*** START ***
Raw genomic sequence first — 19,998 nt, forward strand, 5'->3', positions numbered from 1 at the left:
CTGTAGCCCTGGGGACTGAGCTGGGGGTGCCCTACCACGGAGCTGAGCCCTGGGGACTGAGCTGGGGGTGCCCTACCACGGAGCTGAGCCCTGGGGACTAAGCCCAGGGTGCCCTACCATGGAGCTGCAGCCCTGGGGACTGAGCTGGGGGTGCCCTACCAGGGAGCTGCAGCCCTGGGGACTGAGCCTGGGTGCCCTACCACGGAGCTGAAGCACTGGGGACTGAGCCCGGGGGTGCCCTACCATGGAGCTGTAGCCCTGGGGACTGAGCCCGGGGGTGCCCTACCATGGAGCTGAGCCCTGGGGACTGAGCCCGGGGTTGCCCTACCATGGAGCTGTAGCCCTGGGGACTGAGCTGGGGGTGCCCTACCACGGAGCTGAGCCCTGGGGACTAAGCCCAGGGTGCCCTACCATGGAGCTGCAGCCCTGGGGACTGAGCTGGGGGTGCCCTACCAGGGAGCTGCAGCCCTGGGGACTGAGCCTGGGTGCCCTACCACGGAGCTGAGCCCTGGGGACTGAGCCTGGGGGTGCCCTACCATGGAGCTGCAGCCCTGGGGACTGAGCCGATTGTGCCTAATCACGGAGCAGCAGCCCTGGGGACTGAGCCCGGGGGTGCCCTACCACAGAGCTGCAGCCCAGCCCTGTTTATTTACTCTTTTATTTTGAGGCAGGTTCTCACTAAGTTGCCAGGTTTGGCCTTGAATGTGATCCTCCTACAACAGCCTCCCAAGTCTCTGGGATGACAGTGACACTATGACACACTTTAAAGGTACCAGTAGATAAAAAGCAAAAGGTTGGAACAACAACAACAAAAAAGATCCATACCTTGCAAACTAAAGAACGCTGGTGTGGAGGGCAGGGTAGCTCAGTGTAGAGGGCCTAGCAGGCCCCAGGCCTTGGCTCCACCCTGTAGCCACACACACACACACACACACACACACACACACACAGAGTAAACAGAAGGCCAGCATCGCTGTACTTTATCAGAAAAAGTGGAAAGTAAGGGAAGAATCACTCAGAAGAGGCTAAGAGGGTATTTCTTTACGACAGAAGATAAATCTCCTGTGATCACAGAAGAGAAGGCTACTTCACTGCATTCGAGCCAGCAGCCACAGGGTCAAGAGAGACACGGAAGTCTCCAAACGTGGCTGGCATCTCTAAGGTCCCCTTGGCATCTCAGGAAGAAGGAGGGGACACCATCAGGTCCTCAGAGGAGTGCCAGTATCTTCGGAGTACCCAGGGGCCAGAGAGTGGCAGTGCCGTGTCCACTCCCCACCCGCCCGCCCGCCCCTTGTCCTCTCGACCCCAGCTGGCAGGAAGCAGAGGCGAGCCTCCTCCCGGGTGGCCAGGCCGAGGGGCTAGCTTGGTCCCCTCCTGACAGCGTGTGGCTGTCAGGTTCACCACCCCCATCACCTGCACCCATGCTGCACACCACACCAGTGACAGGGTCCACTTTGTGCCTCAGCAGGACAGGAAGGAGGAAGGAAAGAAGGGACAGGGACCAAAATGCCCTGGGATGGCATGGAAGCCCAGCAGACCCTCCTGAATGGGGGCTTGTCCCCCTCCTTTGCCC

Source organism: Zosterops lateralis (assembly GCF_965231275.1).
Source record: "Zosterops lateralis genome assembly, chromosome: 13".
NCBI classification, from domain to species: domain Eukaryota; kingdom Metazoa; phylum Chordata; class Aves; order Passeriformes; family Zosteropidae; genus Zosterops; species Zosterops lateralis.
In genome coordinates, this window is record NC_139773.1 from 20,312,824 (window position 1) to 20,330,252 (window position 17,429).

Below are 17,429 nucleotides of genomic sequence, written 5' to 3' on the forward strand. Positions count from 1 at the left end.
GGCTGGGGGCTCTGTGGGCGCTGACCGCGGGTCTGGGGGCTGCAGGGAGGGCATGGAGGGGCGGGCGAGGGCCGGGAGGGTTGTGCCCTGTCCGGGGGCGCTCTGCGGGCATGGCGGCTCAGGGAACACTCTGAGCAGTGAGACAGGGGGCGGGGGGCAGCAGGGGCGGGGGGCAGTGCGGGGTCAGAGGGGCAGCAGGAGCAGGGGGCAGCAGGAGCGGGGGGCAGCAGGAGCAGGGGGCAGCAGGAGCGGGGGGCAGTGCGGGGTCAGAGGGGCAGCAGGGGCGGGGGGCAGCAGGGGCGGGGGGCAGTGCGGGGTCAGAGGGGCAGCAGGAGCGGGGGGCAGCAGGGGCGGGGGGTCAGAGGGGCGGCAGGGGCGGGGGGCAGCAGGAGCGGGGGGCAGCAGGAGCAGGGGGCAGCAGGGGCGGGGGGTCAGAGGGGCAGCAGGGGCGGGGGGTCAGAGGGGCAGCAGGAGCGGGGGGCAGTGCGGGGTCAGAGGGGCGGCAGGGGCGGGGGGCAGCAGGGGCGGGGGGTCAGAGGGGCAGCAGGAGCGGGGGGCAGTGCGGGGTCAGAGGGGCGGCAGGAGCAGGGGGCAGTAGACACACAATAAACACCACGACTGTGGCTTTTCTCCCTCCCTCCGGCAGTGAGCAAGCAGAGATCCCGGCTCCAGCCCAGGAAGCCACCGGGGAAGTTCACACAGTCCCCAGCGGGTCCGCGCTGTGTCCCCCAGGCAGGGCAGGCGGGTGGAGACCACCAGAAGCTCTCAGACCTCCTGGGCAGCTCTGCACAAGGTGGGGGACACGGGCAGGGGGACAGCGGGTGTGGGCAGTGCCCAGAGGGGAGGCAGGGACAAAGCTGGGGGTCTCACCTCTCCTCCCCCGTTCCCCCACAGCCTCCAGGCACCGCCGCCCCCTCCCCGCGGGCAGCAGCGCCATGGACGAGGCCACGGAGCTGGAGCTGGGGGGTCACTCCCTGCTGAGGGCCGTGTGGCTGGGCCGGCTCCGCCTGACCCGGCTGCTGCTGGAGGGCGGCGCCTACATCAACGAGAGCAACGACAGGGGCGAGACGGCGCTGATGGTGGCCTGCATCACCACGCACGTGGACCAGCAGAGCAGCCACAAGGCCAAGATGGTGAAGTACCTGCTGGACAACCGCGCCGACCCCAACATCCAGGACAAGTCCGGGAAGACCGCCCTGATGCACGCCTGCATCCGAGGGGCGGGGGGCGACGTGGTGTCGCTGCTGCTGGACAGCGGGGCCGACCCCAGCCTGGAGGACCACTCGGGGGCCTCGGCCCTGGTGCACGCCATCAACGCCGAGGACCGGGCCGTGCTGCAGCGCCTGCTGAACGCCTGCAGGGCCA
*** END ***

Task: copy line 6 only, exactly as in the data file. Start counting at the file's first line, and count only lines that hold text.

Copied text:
In genome coordinates, this window is record NC_139773.1 from 20,312,824 (window position 1) to 20,330,252 (window position 17,429).